FCC Houston - www.fwcc.org/Houston/welcome.html

    West

    FCC Oregon and SW Washington - www.fcc-oregon.org
    FCC San Francisco - www.fwcc.org/SanFrancisco
    FCC Los Angeles - http://www.socalfcc.org//
    FCC Las Vegas - www.vegas.quik.com/smitty/FCC.html


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4.  I heard that every character in a Chinese name has its own meaning. How should I use these characters when I name my adopted child?

You are right. Every character in a Chinese name has its own meaning. Every China-born child has his\her Chinese name. One of your most important decisions is what part of the Chinese name you will keep for your child after adoption.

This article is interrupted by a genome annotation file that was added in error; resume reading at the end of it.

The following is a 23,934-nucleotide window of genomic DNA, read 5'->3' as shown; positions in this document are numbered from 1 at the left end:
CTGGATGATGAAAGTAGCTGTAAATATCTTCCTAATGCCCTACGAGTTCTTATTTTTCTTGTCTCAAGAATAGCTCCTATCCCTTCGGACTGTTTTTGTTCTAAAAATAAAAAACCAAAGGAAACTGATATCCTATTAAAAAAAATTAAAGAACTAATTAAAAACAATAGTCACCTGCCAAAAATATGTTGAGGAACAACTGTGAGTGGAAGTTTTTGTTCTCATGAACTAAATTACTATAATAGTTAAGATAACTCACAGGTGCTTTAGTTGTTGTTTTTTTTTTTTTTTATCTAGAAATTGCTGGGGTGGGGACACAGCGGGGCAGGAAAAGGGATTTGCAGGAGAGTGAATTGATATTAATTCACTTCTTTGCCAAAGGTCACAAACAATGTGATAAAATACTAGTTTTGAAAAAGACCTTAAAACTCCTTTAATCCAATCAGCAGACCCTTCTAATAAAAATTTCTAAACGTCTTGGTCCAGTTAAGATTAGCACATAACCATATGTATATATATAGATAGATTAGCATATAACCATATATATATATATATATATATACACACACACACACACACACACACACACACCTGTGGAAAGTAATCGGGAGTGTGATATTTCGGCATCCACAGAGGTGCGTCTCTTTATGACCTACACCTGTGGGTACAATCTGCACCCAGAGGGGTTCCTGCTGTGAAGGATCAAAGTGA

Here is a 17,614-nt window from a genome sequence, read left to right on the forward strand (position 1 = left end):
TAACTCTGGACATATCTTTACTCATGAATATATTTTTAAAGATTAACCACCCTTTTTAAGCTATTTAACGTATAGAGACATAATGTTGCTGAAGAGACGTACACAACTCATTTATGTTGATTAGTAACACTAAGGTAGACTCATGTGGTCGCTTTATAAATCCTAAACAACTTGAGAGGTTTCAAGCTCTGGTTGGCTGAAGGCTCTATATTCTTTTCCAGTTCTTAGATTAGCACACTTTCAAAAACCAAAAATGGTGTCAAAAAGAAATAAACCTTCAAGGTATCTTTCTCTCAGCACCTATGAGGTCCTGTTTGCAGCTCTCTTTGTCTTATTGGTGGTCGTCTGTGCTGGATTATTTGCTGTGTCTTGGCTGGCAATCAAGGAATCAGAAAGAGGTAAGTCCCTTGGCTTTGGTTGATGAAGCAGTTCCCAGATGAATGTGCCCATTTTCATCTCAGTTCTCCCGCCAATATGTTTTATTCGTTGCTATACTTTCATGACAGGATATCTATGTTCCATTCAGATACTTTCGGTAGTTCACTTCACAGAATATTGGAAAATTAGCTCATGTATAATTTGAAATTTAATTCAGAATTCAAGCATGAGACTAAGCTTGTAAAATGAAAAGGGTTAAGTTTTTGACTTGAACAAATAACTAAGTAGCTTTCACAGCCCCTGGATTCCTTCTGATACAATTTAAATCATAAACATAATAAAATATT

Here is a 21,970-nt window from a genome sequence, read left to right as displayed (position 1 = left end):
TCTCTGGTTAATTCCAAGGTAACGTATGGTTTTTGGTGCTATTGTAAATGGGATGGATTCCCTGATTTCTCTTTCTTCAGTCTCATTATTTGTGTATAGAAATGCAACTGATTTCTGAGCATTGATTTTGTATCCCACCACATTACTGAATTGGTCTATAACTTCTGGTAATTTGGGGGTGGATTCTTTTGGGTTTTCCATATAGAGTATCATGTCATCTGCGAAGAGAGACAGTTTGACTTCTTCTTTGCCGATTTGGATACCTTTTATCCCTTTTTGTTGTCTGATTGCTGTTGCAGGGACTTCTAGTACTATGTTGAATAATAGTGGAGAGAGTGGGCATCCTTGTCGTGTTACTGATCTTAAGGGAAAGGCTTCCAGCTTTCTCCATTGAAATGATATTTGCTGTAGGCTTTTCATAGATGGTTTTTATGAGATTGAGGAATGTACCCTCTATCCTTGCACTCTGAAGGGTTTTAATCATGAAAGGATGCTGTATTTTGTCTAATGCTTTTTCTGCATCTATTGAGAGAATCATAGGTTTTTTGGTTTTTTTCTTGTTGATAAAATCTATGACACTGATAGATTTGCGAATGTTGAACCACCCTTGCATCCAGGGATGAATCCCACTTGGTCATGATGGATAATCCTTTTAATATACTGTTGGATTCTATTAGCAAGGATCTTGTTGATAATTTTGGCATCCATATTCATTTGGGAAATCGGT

1. Last name and first name:

    I am sure you know the order of a Chinese name: Family name is first; given name is last. Some orphanages give all their children the same last name. While in other orphanages children of the same age, or received by the orphanage in the same year are given the same last name. If you keep only the last name, your child will not have a very unique name. I highly recommend that you choose to keep the first name, which may have one or two characters. The easiest decision is to keep the child's first name, unless the sound makes you feel uncomfortable. We'll talk about that later.


  2. A two-character first name:

    If there are two characters in the first name, you may want to keep both of them or only one of them. You should ask the orphanage or foster caregiver, if a group of children share one of the two characters. If so, you may want to choose the character that is unique to your child. Show a Chinese person the writing of your child's Chinese name, and ask them the meaning of each character. Select the one that is appealing in both meaning and sound.